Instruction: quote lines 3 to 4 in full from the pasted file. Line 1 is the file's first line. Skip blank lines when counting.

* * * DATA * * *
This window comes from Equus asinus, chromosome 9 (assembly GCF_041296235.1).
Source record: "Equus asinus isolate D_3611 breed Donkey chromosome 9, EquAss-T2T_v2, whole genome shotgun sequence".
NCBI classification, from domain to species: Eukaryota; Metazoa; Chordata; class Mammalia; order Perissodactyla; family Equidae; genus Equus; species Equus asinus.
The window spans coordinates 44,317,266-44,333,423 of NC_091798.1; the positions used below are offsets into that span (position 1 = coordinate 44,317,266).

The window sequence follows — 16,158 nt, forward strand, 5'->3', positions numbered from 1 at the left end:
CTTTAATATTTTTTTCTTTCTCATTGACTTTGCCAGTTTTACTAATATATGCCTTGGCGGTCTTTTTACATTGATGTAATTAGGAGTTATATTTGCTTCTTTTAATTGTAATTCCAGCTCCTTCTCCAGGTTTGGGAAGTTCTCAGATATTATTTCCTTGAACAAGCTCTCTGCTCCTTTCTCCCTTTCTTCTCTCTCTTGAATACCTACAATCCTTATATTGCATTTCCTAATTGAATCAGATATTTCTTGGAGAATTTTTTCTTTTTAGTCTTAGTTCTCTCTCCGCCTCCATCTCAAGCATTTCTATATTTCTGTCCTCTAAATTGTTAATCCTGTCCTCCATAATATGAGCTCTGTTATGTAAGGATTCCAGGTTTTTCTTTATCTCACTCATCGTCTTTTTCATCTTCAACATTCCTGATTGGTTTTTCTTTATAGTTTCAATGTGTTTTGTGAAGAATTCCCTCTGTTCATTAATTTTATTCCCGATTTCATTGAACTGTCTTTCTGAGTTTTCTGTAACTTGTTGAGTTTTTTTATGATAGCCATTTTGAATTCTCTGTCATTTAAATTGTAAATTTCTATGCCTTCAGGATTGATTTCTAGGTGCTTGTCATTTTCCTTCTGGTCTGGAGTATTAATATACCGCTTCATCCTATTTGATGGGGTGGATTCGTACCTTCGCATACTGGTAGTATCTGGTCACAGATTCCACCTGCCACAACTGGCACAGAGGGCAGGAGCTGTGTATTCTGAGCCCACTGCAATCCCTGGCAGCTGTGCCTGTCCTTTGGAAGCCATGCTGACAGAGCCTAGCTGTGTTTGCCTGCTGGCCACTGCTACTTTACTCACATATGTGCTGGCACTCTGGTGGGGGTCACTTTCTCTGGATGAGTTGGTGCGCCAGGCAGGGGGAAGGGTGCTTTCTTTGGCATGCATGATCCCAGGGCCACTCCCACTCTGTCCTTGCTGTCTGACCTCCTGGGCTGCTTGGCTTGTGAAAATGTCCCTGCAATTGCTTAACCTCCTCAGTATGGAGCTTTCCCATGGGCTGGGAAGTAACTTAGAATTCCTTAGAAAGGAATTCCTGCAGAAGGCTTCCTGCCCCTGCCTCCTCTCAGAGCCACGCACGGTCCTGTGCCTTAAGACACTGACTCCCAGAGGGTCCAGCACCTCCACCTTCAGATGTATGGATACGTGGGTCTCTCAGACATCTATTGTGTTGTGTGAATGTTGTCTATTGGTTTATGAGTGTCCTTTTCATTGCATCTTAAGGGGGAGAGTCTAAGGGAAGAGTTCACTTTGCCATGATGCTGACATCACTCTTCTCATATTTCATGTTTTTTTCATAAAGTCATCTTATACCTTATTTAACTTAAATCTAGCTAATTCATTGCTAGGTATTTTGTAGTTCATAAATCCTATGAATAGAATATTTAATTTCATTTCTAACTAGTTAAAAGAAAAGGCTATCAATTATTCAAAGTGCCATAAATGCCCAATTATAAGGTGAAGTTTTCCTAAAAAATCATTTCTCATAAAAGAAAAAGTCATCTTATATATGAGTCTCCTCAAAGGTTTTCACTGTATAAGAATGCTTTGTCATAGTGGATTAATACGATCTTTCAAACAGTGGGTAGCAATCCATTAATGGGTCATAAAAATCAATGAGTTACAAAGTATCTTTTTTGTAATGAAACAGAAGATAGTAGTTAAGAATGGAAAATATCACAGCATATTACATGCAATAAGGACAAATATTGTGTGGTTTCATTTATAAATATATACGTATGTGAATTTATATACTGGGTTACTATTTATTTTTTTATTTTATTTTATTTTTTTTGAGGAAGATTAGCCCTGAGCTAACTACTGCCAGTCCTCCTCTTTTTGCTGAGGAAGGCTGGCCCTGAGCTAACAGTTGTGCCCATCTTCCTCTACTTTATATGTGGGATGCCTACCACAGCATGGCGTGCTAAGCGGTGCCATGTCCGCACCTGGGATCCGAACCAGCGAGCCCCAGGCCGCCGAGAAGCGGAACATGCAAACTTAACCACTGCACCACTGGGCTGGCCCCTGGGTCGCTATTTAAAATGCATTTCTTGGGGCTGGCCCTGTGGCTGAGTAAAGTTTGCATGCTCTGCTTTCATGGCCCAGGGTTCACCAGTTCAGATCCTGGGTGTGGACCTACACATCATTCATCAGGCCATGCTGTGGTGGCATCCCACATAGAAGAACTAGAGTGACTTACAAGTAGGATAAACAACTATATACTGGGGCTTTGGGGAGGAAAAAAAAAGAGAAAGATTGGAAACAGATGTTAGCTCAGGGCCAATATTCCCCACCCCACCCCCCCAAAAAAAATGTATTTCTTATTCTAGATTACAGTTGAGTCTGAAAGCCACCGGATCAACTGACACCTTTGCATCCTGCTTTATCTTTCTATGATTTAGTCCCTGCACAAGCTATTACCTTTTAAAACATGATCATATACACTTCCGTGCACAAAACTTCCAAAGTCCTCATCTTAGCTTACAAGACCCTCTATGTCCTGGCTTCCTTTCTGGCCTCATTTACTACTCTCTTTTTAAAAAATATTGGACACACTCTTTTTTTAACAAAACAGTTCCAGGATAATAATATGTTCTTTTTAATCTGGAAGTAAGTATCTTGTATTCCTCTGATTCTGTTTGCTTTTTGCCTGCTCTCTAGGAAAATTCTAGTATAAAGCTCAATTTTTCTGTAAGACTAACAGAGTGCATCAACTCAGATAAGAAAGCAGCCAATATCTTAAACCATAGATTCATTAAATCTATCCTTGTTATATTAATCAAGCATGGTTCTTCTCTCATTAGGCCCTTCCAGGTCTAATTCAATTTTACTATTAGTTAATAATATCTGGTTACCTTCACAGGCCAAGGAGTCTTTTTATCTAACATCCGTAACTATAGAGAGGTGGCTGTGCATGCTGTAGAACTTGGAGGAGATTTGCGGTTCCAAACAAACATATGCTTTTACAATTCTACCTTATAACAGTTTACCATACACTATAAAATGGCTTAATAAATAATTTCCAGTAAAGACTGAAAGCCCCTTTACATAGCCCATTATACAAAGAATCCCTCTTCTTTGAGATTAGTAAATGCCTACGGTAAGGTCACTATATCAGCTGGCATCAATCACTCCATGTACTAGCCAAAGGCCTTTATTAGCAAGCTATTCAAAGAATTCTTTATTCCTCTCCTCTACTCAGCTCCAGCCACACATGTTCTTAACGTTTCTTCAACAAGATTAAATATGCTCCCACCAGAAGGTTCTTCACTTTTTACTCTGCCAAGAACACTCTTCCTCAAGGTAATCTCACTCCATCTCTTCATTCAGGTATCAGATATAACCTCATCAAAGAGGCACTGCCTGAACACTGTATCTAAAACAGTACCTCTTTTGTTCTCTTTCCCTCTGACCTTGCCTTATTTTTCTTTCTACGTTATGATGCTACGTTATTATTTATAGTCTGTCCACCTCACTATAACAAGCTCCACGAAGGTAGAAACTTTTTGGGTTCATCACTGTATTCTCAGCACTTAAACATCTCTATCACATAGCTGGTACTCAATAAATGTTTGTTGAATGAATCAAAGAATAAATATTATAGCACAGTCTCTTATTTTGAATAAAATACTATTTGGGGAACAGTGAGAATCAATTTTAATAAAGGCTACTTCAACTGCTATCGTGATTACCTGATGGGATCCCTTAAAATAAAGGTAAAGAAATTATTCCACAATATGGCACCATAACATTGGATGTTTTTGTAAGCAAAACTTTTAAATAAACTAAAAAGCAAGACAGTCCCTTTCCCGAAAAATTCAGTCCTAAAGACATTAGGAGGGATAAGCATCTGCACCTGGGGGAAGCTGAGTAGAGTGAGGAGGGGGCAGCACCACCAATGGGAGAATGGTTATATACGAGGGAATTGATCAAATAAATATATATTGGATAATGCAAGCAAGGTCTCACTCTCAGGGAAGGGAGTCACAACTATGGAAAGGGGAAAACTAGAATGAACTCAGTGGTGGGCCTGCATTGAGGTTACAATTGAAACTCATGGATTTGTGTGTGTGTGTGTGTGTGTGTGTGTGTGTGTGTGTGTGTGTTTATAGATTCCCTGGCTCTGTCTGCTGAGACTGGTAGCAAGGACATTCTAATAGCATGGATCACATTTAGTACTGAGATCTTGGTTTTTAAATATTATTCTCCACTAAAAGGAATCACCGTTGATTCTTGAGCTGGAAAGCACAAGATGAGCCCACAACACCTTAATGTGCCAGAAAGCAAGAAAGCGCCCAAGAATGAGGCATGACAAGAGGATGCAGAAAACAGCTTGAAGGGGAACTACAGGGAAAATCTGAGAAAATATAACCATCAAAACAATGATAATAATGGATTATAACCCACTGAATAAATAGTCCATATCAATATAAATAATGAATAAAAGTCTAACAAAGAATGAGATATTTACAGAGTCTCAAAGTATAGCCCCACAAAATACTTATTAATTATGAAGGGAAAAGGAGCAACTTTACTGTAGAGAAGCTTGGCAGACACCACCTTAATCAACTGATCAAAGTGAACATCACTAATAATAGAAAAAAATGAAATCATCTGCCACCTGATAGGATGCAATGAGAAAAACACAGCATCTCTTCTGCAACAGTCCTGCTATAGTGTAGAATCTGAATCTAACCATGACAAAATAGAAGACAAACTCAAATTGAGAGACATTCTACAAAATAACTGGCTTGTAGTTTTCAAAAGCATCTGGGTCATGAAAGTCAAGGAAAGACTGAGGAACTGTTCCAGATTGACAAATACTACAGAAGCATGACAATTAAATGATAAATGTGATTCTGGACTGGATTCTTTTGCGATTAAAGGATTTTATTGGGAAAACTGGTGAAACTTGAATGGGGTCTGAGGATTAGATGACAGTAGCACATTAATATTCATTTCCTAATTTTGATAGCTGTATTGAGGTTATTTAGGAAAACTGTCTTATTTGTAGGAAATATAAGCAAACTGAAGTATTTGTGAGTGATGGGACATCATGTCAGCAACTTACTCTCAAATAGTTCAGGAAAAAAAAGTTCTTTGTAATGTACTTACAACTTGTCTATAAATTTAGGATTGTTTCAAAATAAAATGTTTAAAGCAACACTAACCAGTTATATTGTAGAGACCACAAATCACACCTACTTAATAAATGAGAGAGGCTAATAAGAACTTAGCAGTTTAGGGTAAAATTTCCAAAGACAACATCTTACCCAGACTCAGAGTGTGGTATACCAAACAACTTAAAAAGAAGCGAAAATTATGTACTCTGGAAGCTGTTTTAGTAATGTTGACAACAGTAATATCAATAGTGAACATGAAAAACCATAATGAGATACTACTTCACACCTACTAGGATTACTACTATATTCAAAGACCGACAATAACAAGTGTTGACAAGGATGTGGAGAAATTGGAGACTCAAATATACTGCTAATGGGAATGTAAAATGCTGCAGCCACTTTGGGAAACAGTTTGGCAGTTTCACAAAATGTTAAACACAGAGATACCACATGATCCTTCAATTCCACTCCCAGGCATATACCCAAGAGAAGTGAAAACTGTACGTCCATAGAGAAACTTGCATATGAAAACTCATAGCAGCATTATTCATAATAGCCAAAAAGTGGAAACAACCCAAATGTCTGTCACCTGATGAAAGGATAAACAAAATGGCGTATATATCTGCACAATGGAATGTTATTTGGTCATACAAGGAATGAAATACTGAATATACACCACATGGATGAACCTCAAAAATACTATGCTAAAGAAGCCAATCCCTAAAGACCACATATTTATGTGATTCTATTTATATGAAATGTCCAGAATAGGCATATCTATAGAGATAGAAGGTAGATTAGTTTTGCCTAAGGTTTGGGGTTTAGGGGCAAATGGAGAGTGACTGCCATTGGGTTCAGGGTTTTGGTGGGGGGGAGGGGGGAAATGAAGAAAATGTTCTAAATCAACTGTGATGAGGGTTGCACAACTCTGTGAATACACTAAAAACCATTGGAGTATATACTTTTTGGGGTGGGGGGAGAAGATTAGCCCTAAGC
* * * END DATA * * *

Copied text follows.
NCBI classification, from domain to species: Eukaryota; Metazoa; Chordata; class Mammalia; order Perissodactyla; family Equidae; genus Equus; species Equus asinus.
The window spans coordinates 44,317,266-44,333,423 of NC_091798.1; the positions used below are offsets into that span (position 1 = coordinate 44,317,266).